Commander Victor Yeager, who served as acting commanding officer of the USS Astraeus during her ill-fated voyage into the Shoals
USS Astraeus, a Galaxy-class vessel

Court martial set to begin in aftermath of USS Astraeus disaster

STARBASE 74 – The court-martial proceedings against Commander Victor Yaeger, previously the commanding officer of the USS Astraeus, are scheduled to begin today.

Yaeger presided over the accidental stranding of the Astraeus, resulting in the deaths of 46 members of his crew. Though Yeager and his attorneys have been tight-lipped about the specifics of their defense strategy, Yeager is expected to plead not guilty to more than a dozen separate charges, including conduct unbecoming an officer, dereliction of duty, and gross negligence.

The incident occurred while Yeager was serving as commanding officer of the Astraeus for a highly regimented shakedown cruise intended to test the capabilities of several experimental modifications to the newly-refit Galaxy-class starship. At Yeager’s order, the ship diverted from its planned course to cross into the Shoals, a volatile region of space known for its high concentration of dangerous tetryon anomalies. So dangerous, in fact, that Starfleet has forbidden starships with a mass in excess of two million tons from even entering the region. With subspace warning buoys lining the border to the Shoals and automated audio warnings hard-wired into every Federation computer core, Yeager is alleged to have willfully ignored that ban.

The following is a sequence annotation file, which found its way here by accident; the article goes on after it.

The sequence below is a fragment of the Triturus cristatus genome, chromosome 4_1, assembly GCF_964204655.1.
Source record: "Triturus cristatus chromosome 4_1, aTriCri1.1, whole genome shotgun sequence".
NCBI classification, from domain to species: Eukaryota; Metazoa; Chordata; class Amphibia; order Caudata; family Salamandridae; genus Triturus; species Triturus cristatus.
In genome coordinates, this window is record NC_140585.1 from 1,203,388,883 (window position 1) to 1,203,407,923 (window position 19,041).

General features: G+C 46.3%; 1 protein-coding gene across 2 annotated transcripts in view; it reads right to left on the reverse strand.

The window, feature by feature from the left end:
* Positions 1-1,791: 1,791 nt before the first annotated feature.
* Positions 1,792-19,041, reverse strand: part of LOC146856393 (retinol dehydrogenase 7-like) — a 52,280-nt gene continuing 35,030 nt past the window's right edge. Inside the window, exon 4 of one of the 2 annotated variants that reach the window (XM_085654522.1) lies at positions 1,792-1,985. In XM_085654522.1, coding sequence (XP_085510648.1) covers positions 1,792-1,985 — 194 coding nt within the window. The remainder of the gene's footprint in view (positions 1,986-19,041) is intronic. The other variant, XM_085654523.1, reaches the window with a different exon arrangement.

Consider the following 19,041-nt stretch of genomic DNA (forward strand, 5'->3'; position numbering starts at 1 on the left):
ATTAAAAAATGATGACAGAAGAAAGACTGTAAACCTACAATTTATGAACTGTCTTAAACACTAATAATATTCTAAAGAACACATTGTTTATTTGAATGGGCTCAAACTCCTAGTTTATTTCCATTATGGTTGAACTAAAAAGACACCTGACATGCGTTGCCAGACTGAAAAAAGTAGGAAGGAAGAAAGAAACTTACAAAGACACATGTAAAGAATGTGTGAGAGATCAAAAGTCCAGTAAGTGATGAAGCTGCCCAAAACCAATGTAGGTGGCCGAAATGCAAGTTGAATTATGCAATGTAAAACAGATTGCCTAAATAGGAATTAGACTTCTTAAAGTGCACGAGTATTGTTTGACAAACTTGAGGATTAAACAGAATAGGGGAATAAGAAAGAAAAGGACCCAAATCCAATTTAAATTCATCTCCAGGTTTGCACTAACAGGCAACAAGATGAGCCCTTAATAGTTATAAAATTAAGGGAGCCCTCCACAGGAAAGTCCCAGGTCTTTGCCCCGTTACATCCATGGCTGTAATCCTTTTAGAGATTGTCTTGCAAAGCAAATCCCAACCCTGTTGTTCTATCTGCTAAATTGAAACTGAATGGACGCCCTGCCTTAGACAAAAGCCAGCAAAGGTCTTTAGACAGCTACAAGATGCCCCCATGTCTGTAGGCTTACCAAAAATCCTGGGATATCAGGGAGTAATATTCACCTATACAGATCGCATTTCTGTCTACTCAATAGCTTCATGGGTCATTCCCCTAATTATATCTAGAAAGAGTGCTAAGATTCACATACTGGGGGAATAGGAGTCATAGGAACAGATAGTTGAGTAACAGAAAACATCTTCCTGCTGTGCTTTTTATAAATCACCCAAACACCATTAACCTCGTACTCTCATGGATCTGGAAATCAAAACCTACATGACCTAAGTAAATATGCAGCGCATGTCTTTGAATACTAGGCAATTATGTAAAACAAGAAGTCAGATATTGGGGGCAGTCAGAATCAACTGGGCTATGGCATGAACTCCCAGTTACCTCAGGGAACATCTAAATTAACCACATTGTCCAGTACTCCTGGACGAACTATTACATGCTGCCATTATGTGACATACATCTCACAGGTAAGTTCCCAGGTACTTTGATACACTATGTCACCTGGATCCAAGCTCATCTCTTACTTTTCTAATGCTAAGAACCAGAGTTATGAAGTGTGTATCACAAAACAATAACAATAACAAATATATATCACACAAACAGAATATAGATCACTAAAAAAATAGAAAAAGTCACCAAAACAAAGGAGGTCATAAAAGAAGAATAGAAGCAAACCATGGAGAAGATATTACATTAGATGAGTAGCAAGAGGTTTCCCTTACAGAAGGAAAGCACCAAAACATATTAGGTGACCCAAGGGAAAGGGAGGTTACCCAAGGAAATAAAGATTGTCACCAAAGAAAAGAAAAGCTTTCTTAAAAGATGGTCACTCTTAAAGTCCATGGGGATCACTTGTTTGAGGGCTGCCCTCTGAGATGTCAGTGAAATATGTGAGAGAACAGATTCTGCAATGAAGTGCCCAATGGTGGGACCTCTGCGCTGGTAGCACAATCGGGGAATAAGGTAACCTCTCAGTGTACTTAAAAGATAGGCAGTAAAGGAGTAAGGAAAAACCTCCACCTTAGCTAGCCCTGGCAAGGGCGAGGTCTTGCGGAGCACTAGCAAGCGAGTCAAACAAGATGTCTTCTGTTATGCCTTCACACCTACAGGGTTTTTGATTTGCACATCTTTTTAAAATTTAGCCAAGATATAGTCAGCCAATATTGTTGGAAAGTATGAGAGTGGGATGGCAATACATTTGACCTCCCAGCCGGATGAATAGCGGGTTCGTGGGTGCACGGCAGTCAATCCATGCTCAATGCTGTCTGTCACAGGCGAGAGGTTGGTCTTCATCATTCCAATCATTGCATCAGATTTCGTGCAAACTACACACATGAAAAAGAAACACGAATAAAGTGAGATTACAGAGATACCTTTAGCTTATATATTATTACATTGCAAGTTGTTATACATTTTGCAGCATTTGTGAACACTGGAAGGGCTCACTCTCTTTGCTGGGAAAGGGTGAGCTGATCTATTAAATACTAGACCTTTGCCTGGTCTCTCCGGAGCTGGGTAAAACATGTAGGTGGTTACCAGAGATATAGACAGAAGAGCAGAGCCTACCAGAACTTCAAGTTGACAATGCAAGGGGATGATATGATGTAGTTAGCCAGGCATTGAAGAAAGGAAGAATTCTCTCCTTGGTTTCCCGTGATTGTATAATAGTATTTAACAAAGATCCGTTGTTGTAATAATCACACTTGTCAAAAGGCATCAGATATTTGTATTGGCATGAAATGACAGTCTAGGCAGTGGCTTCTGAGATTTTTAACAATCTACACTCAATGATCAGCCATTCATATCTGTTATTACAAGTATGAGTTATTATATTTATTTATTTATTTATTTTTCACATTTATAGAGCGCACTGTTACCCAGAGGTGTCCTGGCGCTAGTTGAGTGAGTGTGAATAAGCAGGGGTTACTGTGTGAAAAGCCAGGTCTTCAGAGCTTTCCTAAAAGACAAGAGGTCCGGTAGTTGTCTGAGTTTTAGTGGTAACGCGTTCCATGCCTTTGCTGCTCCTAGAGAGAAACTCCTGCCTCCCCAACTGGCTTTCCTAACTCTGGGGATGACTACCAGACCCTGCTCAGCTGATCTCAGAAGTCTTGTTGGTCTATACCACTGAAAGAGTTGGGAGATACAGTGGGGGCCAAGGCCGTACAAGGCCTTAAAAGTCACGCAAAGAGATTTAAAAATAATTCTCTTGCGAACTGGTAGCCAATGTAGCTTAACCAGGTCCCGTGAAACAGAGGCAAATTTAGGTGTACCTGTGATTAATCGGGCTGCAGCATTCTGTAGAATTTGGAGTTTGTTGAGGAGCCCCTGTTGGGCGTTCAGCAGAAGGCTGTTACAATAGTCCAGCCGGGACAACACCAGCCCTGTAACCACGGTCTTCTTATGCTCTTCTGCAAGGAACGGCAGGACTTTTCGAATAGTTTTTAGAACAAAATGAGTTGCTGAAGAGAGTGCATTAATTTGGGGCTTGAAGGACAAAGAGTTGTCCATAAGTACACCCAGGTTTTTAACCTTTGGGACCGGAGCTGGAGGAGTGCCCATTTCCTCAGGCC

“Starfleet officers have long been regarded as the best the Federation has to offer,” said Commander Varo of the Starfleet JAG office. “If it’s true that Yeager decided to ignore standing orders, no matter the reason, he is simply not compatible with that legacy, and this office will do everything in its power to ensure Mr. Yeager is held responsible for his actions.”

A spokesman for the aggrieved families issued a statement on the eve of the court-martial, with several parents of the deceased standing behind him.

“Our sons and daughters knew that a life in Starfleet was a life of risk,” said Keith Couzens, on behalf of the families. “But no one – Starfleet or civilian – should lose their life to support the prideful arrogance of a superior. We expect Yeager and his senior staff to be held fully accountable for the lives lost as a direct result of their decisions.”

If found guilty, Yeager could face expulsion from Starfleet and up to twenty years in a Federation penal colony. While a number of high ranking officers have been dismissed from Starfleet in the wake of the accident, including Vice Admiral Sh’Hiel, formerly the Commander of Starfleet Operations along the Tholian border, Yeager is the first officer to be brought up on charges. Lieutenant Commander Kreeta, Yeager’s former first officer, and Master Chief Petty Officer Linford Styles, the senior enlisted officer, will also face court martials later this year.

Profile photo of Andrew Davenport

About Andrew Davenport

Andrew Davenport is a freelance reporter for the FNS who recently returned after three years of captivity with the so-called "Maquis Reborn." He covers current events in the Sol system. A book detailing his recent captivity, Shadow of the Phoenix, will be available on November 1.

Comments

comments